With coffee, the grinds are much larger than the finer grinds used for espresso, and not compacted at all.
To clarify something often asked, no, there is no difference between a coffee bean and an espresso bean.
Technically, an espresso bean is a coffee bean.
When they’re called espresso beans, its just because those types of coffee beans tend to make better espresso, and so makers of these beans try to distinguish them because they do result in better-tasting espresso, although any ground coffee bean can go through the espresso-making process.
To clarify further, there are coffee plants which grow coffee cherries, such as the coffea arabica plant, but there is no “espresso plant”.
With drip coffee, we talk about coffee input and water output.
This is because the grinds go in the basket, we add the water, and a certain amount of coffee (which is 98.75% water and the rest soluble plant matter) is the result.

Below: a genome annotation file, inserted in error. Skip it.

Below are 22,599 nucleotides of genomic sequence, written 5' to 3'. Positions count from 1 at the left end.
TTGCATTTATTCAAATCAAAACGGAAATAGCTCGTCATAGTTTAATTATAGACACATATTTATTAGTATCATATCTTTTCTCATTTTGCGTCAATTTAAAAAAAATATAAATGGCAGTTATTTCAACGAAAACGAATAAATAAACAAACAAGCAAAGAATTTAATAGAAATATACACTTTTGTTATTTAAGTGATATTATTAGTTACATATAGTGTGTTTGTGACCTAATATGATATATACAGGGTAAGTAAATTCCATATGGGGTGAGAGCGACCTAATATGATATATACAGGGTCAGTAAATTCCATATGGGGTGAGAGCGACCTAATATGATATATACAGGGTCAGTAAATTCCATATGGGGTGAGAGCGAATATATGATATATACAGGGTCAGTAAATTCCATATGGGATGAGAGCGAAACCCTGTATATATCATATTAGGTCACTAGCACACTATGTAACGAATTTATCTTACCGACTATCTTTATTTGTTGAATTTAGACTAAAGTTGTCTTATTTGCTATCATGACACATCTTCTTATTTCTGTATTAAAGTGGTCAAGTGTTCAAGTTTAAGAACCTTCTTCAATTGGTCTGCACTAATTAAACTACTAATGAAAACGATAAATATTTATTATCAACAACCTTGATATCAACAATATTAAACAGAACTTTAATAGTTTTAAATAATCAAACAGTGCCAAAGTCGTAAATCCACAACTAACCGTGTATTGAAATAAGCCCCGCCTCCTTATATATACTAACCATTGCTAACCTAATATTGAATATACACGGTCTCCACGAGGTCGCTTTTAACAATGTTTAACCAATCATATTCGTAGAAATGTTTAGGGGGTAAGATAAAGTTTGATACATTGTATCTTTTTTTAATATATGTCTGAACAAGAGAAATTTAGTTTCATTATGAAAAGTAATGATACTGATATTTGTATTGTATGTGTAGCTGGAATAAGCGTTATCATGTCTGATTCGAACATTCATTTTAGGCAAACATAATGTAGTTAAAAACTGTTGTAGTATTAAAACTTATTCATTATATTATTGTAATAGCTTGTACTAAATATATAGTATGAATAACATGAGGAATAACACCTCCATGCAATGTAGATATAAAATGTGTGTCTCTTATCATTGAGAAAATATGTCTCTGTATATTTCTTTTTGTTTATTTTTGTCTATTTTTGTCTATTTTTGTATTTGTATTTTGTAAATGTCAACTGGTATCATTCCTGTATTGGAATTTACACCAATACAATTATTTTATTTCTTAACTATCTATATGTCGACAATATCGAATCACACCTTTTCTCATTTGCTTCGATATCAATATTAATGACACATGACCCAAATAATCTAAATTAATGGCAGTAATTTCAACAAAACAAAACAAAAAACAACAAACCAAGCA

This may seem like a high percentage of water in a cup of coffee but its actually the perfect amount.
With espresso, the ratio between coffee grinds (or you could call them espresso grinds too – same thing) and water is different.
It gets a little complicated, depending on the type of espresso you’re making. (See the chart below for more details)
Basically, the above chart is referring to the fact that espresso is definitely a thicker, richer coffee experience than your average cup of joe, and so you don’t get so much “coffee”, which is mostly water, you get something altogether different – thicker and more potent, like a syrup.
The espresso making process here involves the hot water penetrating the tightly packed coffee grinds to create this liquid, almost like squeezing a fruit to get juice from it.